Can China learn the lessons of a failed dynasty?
Are we finally seeing Pax Sinica 2.0, or is China engaging in a self-fulfilling prophecy that will lead to its doom (again)? Back in 2013, I wrote that China proffered a valid voice that would help maintain and shape the international order in its current form.  My 2015 book China, State Sovereignty and International Legal Order argued that China’s assertions and exercise of sovereignty should not be taken automatically as signs of aggression, or acts beyond the remit of international law, that would threaten world peace.  In turn, international law would moderate and influence China’s state behavior, both within its territory and in its relations with other states. Since then, President Xi
The year the Chinese propaganda machine failed spectacularly
If President Xi Jinping’s team carries out annual job appraisals, China’s overseas propaganda team will surely be found to have performed catastrophically.  Whether it is Hong Kong or Xinjiang, Huawei or the trade war with the United States, the Chinese regime has had a string of notable public relations failures this year. While the regime’s propaganda efforts have worked quite well on the domestic audience, mainly because of the Great Firewall, the overseas propaganda arm has suffered major defeats.  Despite deploying numerous resources via official and unofficial channels, the regime has not only failed to achieve its intended purpose of interacting well with the rest of the world but als
Beijing is struggling to recruit people to run Xinjiang
China’s Xinjiang autonomous region has attracted international attention for all the wrong reasons – police crackdowns and reports that local ethnic Uygur people are being held in internment camps.  What hasn’t gained much attention is the difficulty Beijing has drafting staff to execute its policies in the far northwest area. The measures targeting Muslim ethnic minorities in Xinjiang have triggered “widespread discontent among Han Chinese officials and citizens,” a source close to the central government told the South China Morning Post.  The source said Chinese President Xi Jinping was aware of the problem because he had been briefed by the country’s chief Xinjiang policy coordinator, Wan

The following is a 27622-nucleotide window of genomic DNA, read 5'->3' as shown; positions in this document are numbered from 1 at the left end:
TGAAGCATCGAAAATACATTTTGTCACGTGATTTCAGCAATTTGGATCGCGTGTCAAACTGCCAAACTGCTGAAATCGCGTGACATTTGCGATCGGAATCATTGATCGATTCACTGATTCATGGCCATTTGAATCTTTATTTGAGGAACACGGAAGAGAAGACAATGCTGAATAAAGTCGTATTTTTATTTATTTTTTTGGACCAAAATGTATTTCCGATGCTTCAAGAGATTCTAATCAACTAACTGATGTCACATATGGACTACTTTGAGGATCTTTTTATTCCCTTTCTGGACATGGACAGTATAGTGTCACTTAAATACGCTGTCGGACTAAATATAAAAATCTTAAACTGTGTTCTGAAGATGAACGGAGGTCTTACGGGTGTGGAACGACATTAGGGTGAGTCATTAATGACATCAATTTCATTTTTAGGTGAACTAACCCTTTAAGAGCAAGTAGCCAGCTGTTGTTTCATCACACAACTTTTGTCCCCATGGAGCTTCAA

China to scale back affirmative action for ethnic minorities
China is set to scale back its affirmative action policies for ethnic minorities, which could result in curbs on education opportunities as well as the removal of tax benefits and other subsidies for minority groups.  China has 56 officially recognized ethnic groups. The majority Han Chinese make up more than 90% of the population, while the other 55 groups, including ethnic Mongols, Tibetans and Uygurs, have about 110 million people, or four times the population of Australia.  Many minorities live in less-developed regions and face prevalent discrimination in the Han-dominated society. For decades, the government has granted them certain benefits, which resemble the affirmative action polic
Chinese patriots must also love the Communist Party, new guidelines say
Beijing has issued a new set of “patriotic education” guidelines, vowing to ramp up efforts to unite the country’s 1.4 billion population amid continuing social unrest in Hong Kong. Compared to the previous guidelines, published in 1994, the new framework goes a step further in emphasizing the role of the party in the country.  The new document explicitly defines patriotism as not just love of the country but also of the ruling Chinese Communist Party and its official political ideology. “The fates of the country and the party and socialism are inseparable,” the guidelines said, echoing previous remarks by President Xi Jinping. The guidelines, jointly issued by the Communist Party’s Central